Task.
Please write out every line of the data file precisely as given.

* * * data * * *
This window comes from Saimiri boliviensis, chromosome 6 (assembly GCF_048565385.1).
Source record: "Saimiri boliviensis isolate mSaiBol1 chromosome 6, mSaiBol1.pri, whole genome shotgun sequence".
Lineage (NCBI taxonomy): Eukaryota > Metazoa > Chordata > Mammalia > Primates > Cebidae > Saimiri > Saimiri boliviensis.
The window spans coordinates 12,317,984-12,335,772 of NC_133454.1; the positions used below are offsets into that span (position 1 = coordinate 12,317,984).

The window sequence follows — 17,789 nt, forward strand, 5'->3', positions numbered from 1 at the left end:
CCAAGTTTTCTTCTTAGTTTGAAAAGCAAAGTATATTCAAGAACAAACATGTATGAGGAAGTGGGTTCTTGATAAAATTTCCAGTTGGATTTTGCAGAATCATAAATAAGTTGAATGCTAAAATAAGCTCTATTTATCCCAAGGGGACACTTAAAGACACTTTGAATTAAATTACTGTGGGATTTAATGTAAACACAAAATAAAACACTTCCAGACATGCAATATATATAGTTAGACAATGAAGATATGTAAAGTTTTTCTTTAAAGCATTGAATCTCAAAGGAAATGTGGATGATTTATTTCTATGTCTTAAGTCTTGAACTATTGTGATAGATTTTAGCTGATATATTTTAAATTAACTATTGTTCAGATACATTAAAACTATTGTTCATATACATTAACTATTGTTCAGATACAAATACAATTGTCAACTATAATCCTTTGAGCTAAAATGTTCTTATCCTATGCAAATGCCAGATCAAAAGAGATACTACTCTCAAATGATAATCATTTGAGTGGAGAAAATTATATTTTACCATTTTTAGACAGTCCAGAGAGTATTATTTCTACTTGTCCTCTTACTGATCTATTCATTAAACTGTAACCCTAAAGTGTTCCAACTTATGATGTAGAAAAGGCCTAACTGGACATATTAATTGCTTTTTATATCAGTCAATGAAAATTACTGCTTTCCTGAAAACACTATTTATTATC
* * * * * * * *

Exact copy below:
This window comes from Saimiri boliviensis, chromosome 6 (assembly GCF_048565385.1).
Source record: "Saimiri boliviensis isolate mSaiBol1 chromosome 6, mSaiBol1.pri, whole genome shotgun sequence".
Lineage (NCBI taxonomy): Eukaryota > Metazoa > Chordata > Mammalia > Primates > Cebidae > Saimiri > Saimiri boliviensis.
The window spans coordinates 12,317,984-12,335,772 of NC_133454.1; the positions used below are offsets into that span (position 1 = coordinate 12,317,984).

The window sequence follows — 17,789 nt, forward strand, 5'->3', positions numbered from 1 at the left end:
CCAAGTTTTCTTCTTAGTTTGAAAAGCAAAGTATATTCAAGAACAAACATGTATGAGGAAGTGGGTTCTTGATAAAATTTCCAGTTGGATTTTGCAGAATCATAAATAAGTTGAATGCTAAAATAAGCTCTATTTATCCCAAGGGGACACTTAAAGACACTTTGAATTAAATTACTGTGGGATTTAATGTAAACACAAAATAAAACACTTCCAGACATGCAATATATATAGTTAGACAATGAAGATATGTAAAGTTTTTCTTTAAAGCATTGAATCTCAAAGGAAATGTGGATGATTTATTTCTATGTCTTAAGTCTTGAACTATTGTGATAGATTTTAGCTGATATATTTTAAATTAACTATTGTTCAGATACATTAAAACTATTGTTCATATACATTAACTATTGTTCAGATACAAATACAATTGTCAACTATAATCCTTTGAGCTAAAATGTTCTTATCCTATGCAAATGCCAGATCAAAAGAGATACTACTCTCAAATGATAATCATTTGAGTGGAGAAAATTATATTTTACCATTTTTAGACAGTCCAGAGAGTATTATTTCTACTTGTCCTCTTACTGATCTATTCATTAAACTGTAACCCTAAAGTGTTCCAACTTATGATGTAGAAAAGGCCTAACTGGACATATTAATTGCTTTTTATATCAGTCAATGAAAATTACTGCTTTCCTGAAAACACTATTTATTATC